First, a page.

“Cholera is endemic in South Sudan and historically, outbreaks have occurred along major commercial routes and rivers in the dry season as well as during the rainy season,” said Dr Joseph Wamala, WHO Epidemiologist. “South Sudan has suffered from several major cholera outbreaks in the last four years. Following other successful oral cholera vaccine campaigns, WHO and partners can make a real difference in controlling the outbreak in Tonj and Kapoeta states and in other parts of the country.”

The use of the OCV is one of the strategies available to prevent and combat outbreaks. At the same time, South Sudan is implementing the integrated approach for cholera control. The strategy harnesses strategies for improving access to patient care, surveillance, social mobilisation, water, sanitation and hygiene, and use of oral cholera vaccines.

South Sudan recently requested OCV to complement the current response in areas with active cholera transmission. The country has developed extensive experience in deploying OCV to prevent cholera in endemic areas and to interrupt transmission for ongoing outbreaks. As a result of these integrated and comprehensive strategies, especially with deployment of OCV, cholera transmission in Bor, Mingkaman, Duk, Ayod, Bentiu, Leer, Aburoc, Malakal Town, and several other areas has been controlled.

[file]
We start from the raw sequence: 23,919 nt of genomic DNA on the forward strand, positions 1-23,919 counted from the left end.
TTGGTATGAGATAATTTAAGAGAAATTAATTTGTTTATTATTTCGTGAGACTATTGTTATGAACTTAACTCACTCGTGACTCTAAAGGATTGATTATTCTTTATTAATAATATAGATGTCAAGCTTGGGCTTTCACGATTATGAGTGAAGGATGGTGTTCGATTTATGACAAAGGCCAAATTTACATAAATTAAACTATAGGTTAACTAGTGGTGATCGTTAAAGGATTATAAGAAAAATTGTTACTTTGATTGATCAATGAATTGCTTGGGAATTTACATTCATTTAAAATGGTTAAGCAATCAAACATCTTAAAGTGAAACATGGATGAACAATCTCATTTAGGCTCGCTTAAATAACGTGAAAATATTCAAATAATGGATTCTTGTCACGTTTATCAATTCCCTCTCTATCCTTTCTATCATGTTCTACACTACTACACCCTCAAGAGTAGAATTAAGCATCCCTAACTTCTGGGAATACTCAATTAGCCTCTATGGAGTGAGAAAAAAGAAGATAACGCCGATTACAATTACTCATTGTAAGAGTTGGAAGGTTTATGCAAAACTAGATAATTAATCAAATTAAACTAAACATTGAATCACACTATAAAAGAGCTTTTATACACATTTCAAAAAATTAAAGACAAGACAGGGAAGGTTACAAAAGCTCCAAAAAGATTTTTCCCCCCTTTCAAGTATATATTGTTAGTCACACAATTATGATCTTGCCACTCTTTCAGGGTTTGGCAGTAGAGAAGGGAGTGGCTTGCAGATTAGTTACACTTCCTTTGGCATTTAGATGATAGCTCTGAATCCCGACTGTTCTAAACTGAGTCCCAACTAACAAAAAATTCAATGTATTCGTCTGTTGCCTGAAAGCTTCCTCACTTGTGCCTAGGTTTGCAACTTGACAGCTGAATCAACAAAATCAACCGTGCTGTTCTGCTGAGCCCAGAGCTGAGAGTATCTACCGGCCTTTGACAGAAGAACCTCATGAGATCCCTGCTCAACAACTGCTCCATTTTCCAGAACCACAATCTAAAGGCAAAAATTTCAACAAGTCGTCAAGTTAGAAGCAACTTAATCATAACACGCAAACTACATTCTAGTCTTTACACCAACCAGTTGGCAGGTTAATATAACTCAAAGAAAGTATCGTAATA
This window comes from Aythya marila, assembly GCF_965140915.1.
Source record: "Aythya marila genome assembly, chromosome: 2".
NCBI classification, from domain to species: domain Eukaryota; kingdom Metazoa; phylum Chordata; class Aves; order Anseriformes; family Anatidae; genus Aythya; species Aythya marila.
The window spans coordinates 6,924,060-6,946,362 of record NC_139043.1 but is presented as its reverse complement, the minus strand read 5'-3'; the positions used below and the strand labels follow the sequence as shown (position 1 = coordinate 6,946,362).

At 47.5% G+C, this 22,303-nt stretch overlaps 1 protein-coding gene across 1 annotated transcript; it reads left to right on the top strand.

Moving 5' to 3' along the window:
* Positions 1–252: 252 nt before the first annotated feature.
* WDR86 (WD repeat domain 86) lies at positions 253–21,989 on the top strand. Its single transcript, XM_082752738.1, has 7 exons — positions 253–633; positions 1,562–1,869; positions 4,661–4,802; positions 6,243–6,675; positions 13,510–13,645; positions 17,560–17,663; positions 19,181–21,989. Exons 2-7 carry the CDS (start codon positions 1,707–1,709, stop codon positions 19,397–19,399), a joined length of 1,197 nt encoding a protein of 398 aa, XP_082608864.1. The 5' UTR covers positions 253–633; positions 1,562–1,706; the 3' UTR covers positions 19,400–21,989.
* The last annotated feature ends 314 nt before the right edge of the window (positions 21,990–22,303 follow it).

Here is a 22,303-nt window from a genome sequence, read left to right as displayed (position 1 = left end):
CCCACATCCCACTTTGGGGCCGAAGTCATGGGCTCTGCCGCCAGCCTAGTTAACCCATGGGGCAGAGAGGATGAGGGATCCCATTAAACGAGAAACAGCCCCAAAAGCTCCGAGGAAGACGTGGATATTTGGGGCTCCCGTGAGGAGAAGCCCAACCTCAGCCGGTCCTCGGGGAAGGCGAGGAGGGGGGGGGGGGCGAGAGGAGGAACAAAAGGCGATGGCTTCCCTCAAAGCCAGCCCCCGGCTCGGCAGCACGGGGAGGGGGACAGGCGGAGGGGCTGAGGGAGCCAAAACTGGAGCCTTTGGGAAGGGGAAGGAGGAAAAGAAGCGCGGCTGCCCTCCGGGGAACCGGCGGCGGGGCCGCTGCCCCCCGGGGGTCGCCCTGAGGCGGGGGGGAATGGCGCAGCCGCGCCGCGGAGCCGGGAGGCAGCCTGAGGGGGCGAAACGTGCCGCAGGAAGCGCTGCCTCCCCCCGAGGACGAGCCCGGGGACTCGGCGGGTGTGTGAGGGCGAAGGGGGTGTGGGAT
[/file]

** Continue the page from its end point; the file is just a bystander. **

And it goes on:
A planned OCV campaign is scheduled to take place 28 July to 3 August, 2017 in four selected counties with high active transmission. These include Tonj East, Kapoeta South, Kapoeta North and Kapoeta East counties. In Tonj East, the surrounding payams will be targeted to limit further spread of the outbreak. WHO jointly with the Health Cluster, UNICEF and MSF-CH facilitated a training of over 26 supervisors drawn from the Ministry of Health and partners to oversee the OCV campaign in the above mentioned counties. County level cascade trainings are slated for 25-26 July 2017.